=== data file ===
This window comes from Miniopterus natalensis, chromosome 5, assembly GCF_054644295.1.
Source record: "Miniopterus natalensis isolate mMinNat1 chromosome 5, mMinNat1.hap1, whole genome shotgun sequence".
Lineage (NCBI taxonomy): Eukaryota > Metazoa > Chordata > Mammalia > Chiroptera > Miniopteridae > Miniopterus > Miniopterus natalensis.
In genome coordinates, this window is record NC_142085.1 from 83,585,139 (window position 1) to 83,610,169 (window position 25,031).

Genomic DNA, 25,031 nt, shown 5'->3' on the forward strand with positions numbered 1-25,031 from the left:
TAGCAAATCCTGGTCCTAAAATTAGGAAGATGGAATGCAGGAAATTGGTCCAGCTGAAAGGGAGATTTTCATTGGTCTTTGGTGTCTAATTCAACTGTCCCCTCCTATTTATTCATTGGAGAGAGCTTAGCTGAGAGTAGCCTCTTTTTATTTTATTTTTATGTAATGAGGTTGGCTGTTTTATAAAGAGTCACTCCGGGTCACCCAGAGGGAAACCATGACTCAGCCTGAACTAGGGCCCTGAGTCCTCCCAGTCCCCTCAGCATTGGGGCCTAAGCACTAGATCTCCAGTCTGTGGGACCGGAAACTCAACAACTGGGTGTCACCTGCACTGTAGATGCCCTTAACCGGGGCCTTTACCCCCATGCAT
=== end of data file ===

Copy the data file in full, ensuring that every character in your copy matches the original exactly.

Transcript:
This window comes from Miniopterus natalensis, chromosome 5, assembly GCF_054644295.1.
Source record: "Miniopterus natalensis isolate mMinNat1 chromosome 5, mMinNat1.hap1, whole genome shotgun sequence".
Lineage (NCBI taxonomy): Eukaryota > Metazoa > Chordata > Mammalia > Chiroptera > Miniopteridae > Miniopterus > Miniopterus natalensis.
In genome coordinates, this window is record NC_142085.1 from 83,585,139 (window position 1) to 83,610,169 (window position 25,031).

Genomic DNA, 25,031 nt, shown 5'->3' on the forward strand with positions numbered 1-25,031 from the left:
TAGCAAATCCTGGTCCTAAAATTAGGAAGATGGAATGCAGGAAATTGGTCCAGCTGAAAGGGAGATTTTCATTGGTCTTTGGTGTCTAATTCAACTGTCCCCTCCTATTTATTCATTGGAGAGAGCTTAGCTGAGAGTAGCCTCTTTTTATTTTATTTTTATGTAATGAGGTTGGCTGTTTTATAAAGAGTCACTCCGGGTCACCCAGAGGGAAACCATGACTCAGCCTGAACTAGGGCCCTGAGTCCTCCCAGTCCCCTCAGCATTGGGGCCTAAGCACTAGATCTCCAGTCTGTGGGACCGGAAACTCAACAACTGGGTGTCACCTGCACTGTAGATGCCCTTAACCGGGGCCTTTACCCCCATGCAT